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Summary

Résumé de la présentation

Currently, many large cities are closed as governments and public agencies tackle the ongoing pandemic and try to understand how to safely reopen. As people stay at home, we see a drastic reduction in transit usage. However, we also know this is temporary. We anticipate that once we begin returning to work that ridership will increase and with that will come new challenges for mitigating the risks associated with large groups and people being in close proximity. Pedestrian modelling is a valuable tool that will allow owners and operators of infrastructure or buildings to test their mitigation strategies and quantify the impact it has on people movement and the density of people. This presentation will outline various ways that pedestrian modelling is being used to efficiently test and inform scenarios as we collectively seek to reopen our cities. Attendees will learn the following:

  1. The transfer of information from BIM to pedestrian modelling software, and how to improve model efficiency by prioritizing relevant geometry
  2. The output that pedestrian models generate and the relevance of this to decision making
  3. Expanding the functionality of conventional software through a Software Development Kit to quantify new information in a post-COVID world
  4. Opportunities for this approach beyond transit infrastructure

Who's Presenting

Qui présente

Matthew Smith

Associate, Entuitive

Associate, Entuitive

Biographie

Matthew Smith, P.Eng., is an Associate at Entuitive in Toronto, Canada and leads Entuitive’s resilience group providing performance-based design services for fire, blast, seismic, and other building threats. He received his Masters in Applied Science from Carleton University in Fire Safety Engineering and his Masters in Engineering from the University of Toronto with a focus on structural resilience. He has experience in full-scale blast testing in the UK and Middle East and has designed a range of complex structures in Canada and the United States. He is currently a member of the ASCE Fire Protection Committee, the CSCE Fire Behaviour and Safety of Structures Committee, and a member of the working group for Annex K, Structural Design for Fire Conditions, in CSA S16.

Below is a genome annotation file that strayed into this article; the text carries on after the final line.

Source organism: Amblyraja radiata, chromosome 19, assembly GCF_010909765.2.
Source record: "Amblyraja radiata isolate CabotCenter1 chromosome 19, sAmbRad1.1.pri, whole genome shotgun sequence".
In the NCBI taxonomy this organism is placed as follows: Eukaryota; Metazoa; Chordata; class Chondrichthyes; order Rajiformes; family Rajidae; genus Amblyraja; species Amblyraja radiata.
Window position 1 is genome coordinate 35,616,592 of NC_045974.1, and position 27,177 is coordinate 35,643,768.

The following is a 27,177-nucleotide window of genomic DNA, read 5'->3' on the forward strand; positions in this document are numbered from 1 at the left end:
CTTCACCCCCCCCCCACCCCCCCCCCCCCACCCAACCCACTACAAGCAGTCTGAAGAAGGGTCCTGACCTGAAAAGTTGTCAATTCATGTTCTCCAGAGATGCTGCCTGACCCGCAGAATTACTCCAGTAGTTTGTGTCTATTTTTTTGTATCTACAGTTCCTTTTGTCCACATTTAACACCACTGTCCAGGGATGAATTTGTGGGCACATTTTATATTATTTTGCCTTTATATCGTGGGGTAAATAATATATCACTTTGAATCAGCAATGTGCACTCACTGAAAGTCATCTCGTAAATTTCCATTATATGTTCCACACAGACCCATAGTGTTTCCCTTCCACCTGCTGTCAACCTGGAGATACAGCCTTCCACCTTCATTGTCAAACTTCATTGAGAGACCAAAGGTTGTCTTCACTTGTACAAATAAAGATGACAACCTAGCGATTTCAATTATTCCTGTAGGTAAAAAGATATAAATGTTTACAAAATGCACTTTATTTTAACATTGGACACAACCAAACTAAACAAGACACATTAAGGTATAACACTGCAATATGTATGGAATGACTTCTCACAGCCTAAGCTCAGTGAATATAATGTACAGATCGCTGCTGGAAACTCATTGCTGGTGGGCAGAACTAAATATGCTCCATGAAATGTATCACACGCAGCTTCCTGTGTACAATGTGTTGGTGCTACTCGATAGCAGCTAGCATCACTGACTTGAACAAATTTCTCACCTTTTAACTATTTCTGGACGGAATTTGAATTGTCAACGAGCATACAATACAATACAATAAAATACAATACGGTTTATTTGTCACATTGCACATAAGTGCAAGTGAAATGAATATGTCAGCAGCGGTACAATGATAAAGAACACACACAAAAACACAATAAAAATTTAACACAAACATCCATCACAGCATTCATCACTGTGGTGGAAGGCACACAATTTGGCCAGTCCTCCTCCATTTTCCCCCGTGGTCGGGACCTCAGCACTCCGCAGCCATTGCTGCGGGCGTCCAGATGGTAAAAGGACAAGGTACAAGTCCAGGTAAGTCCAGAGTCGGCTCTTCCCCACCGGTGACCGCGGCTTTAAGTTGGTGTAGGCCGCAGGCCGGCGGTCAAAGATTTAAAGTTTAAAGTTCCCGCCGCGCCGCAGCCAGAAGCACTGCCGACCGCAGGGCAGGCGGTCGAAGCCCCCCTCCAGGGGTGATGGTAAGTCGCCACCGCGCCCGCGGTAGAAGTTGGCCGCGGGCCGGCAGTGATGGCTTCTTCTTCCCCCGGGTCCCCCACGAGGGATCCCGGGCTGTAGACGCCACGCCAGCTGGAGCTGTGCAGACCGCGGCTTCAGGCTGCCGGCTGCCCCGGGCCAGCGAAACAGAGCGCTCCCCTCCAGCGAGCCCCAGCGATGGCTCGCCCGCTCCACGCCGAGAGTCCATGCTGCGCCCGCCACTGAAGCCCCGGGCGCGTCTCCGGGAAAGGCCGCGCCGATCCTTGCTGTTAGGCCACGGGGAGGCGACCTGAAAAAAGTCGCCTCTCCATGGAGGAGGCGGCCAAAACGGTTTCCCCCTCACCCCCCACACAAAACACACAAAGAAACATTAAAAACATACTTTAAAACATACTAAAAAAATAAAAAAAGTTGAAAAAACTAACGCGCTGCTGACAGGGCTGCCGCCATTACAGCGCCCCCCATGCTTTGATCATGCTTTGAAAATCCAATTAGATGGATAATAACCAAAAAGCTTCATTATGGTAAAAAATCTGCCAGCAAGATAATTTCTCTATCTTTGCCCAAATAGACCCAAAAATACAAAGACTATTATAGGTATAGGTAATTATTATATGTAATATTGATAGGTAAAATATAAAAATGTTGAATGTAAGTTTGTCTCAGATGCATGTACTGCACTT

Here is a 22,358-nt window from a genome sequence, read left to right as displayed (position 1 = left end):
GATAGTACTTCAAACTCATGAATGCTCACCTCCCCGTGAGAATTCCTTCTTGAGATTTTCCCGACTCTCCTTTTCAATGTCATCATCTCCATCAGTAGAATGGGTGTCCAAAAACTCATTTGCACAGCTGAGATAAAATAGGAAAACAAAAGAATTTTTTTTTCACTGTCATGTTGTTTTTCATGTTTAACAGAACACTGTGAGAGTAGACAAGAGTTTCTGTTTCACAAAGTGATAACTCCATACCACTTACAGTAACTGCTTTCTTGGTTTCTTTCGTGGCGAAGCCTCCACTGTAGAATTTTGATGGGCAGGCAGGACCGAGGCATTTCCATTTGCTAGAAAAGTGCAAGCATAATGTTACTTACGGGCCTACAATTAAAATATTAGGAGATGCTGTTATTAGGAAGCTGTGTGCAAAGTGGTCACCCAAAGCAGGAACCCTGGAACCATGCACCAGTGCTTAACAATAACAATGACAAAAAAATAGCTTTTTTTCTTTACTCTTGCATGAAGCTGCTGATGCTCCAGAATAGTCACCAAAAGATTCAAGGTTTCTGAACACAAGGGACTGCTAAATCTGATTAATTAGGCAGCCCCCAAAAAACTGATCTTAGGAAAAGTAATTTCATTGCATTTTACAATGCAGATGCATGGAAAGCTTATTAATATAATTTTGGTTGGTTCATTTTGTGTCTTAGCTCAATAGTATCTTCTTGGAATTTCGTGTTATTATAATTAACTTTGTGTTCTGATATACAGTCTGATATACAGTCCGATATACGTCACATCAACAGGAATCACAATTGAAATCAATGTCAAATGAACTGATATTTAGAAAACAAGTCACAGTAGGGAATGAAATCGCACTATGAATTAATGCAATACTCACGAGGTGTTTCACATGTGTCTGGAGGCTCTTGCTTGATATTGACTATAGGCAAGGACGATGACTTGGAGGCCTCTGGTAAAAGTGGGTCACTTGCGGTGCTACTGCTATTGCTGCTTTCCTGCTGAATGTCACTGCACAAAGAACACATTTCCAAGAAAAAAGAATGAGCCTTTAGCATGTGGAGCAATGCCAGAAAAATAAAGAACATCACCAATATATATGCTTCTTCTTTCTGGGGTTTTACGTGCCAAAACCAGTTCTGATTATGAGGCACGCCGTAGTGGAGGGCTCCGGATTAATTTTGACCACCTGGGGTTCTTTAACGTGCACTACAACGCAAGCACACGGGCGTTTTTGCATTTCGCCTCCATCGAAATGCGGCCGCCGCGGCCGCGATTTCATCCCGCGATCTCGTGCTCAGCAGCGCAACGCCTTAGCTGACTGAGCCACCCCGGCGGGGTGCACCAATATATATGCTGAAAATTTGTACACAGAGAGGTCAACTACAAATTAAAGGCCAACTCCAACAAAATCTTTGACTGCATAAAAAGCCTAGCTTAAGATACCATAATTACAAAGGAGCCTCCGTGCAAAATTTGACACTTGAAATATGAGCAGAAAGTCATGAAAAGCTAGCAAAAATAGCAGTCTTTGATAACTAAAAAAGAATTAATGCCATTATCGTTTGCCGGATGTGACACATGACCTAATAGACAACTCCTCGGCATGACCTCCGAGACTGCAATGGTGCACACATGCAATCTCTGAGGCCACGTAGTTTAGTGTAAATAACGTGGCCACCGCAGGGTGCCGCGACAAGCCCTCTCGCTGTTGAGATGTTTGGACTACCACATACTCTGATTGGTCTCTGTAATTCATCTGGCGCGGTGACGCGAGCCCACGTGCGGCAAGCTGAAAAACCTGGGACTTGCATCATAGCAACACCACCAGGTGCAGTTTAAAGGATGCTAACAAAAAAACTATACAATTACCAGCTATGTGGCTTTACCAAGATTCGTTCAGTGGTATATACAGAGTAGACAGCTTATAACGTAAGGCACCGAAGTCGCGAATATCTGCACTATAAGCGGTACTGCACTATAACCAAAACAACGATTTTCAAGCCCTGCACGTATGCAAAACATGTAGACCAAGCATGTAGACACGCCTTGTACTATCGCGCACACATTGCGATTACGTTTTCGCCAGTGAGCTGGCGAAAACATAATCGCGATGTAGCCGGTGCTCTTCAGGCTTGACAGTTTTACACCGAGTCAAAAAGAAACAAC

Currently, many large cities are closed as governments and public agencies tackle the ongoing pandemic and try to understand how to safely reopen. As people stay at home, we see a drastic reduction in transit usage. However, we also know this is temporary. We anticipate that once we begin returning to work that ridership will increase and with that will come new challenges for mitigating the risks associated with large groups and people being in close proximity. Pedestrian modelling is a valuable tool that will allow owners and operators of infrastructure or buildings to test their mitigation strategies and quantify the impact it has on people movement and the density of people. This presentation will outline various ways that pedestrian modelling is being used to efficiently test and inform scenarios as we collectively seek to reopen our cities. Attendees will learn the following:

  1. The transfer of information from BIM to pedestrian modelling software, and how to improve model efficiency by prioritizing relevant geometry
  2. The output that pedestrian models generate and the relevance of this to decision making
  3. Expanding the functionality of conventional software through a Software Development Kit to quantify new information in a post-COVID world
  4. Opportunities for this approach beyond transit infrastructure

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